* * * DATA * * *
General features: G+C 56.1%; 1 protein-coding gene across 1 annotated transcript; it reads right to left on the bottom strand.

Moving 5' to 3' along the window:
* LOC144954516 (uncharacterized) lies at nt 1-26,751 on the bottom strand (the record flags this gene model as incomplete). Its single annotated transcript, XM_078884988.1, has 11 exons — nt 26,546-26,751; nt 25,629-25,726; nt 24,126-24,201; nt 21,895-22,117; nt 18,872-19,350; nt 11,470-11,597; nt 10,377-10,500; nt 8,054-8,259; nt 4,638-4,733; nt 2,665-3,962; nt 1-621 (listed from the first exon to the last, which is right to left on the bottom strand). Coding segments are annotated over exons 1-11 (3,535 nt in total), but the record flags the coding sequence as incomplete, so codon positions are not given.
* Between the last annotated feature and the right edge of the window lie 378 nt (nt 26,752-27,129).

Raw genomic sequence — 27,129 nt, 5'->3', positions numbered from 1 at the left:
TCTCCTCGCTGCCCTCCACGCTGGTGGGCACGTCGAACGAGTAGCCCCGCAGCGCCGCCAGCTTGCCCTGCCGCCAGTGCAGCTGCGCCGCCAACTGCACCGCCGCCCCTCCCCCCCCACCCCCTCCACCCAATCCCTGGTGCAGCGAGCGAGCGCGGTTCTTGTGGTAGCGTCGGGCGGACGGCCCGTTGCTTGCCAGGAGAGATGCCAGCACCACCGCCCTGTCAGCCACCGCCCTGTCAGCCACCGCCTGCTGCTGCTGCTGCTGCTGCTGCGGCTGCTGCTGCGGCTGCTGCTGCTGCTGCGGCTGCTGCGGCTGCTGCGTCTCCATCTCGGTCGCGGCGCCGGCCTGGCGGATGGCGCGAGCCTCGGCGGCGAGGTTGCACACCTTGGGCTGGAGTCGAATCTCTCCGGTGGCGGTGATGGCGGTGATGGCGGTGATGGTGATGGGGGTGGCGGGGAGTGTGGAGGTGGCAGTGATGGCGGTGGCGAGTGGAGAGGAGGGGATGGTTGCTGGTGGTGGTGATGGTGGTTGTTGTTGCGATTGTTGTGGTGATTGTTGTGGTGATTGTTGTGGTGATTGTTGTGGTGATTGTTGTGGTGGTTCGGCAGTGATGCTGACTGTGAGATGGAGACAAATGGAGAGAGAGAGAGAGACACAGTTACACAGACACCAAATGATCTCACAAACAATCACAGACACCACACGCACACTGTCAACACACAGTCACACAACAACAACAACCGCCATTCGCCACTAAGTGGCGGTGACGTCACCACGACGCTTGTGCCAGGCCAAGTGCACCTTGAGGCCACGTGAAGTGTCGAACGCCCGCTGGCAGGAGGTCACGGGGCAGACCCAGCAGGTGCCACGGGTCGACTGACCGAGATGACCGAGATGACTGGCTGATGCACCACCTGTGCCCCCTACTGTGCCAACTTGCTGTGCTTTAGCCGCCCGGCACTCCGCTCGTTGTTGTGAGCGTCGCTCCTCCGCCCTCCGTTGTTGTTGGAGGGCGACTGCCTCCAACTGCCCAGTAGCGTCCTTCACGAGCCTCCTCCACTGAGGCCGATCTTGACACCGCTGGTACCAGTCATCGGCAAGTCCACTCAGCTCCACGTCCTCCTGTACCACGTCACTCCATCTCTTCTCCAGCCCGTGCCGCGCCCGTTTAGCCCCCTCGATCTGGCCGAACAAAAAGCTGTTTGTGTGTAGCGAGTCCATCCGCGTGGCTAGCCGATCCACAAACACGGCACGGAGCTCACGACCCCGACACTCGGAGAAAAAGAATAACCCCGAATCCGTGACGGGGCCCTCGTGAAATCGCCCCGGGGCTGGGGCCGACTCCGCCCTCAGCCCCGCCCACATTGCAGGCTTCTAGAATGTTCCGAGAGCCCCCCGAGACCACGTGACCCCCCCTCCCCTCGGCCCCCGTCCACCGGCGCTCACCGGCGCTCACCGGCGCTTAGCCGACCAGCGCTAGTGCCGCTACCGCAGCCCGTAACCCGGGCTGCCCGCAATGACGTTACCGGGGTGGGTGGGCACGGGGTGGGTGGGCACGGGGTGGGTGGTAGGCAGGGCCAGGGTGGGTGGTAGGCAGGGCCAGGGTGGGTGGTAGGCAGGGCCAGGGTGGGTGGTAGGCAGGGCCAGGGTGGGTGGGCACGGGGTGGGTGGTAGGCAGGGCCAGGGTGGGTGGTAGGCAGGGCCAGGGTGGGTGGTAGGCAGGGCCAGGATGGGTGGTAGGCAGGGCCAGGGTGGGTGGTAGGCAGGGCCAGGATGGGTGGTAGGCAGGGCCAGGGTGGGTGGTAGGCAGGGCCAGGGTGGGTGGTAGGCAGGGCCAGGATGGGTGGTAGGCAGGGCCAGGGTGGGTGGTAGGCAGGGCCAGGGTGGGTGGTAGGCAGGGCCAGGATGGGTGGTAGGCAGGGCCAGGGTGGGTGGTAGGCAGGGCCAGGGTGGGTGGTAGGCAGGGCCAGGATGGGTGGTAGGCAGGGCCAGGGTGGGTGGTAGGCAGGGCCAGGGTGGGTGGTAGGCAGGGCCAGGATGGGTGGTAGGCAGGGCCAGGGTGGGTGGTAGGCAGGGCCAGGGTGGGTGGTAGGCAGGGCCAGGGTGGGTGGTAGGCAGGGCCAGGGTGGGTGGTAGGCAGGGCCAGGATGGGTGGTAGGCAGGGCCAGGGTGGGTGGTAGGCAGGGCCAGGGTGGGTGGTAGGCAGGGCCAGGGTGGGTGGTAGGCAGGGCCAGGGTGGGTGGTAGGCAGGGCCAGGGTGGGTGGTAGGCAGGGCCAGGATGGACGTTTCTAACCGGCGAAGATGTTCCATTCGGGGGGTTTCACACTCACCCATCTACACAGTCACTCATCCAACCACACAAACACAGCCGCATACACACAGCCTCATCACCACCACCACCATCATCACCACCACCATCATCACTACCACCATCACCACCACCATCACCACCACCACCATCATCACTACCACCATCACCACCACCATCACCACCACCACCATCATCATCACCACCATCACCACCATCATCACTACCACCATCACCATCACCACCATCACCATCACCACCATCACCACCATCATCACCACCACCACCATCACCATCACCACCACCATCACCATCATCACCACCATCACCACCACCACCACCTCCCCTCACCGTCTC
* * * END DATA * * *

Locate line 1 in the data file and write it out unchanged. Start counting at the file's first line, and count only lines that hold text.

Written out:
General features: G+C 56.1%; 1 protein-coding gene across 1 annotated transcript; it reads right to left on the bottom strand.